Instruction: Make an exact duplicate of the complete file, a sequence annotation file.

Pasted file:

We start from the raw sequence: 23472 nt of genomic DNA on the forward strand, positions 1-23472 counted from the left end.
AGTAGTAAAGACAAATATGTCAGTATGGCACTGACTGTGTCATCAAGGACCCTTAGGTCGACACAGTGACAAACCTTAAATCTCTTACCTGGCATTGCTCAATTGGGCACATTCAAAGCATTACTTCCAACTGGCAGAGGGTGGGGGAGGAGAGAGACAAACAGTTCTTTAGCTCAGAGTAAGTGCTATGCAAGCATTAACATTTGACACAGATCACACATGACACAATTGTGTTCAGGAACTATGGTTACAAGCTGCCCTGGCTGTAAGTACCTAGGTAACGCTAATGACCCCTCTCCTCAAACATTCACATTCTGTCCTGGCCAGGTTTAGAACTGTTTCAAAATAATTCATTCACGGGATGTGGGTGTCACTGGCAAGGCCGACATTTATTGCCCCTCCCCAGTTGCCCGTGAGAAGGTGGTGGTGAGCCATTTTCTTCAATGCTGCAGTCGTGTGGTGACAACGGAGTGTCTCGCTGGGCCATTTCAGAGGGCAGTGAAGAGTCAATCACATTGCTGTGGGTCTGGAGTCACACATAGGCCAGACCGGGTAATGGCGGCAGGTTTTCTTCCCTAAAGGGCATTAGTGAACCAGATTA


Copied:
We start from the raw sequence: 23472 nt of genomic DNA on the forward strand, positions 1-23472 counted from the left end.
AGTAGTAAAGACAAATATGTCAGTATGGCACTGACTGTGTCATCAAGGACCCTTAGGTCGACACAGTGACAAACCTTAAATCTCTTACCTGGCATTGCTCAATTGGGCACATTCAAAGCATTACTTCCAACTGGCAGAGGGTGGGGGAGGAGAGAGACAAACAGTTCTTTAGCTCAGAGTAAGTGCTATGCAAGCATTAACATTTGACACAGATCACACATGACACAATTGTGTTCAGGAACTATGGTTACAAGCTGCCCTGGCTGTAAGTACCTAGGTAACGCTAATGACCCCTCTCCTCAAACATTCACATTCTGTCCTGGCCAGGTTTAGAACTGTTTCAAAATAATTCATTCACGGGATGTGGGTGTCACTGGCAAGGCCGACATTTATTGCCCCTCCCCAGTTGCCCGTGAGAAGGTGGTGGTGAGCCATTTTCTTCAATGCTGCAGTCGTGTGGTGACAACGGAGTGTCTCGCTGGGCCATTTCAGAGGGCAGTGAAGAGTCAATCACATTGCTGTGGGTCTGGAGTCACACATAGGCCAGACCGGGTAATGGCGGCAGGTTTTCTTCCCTAAAGGGCATTAGTGAACCAGATTA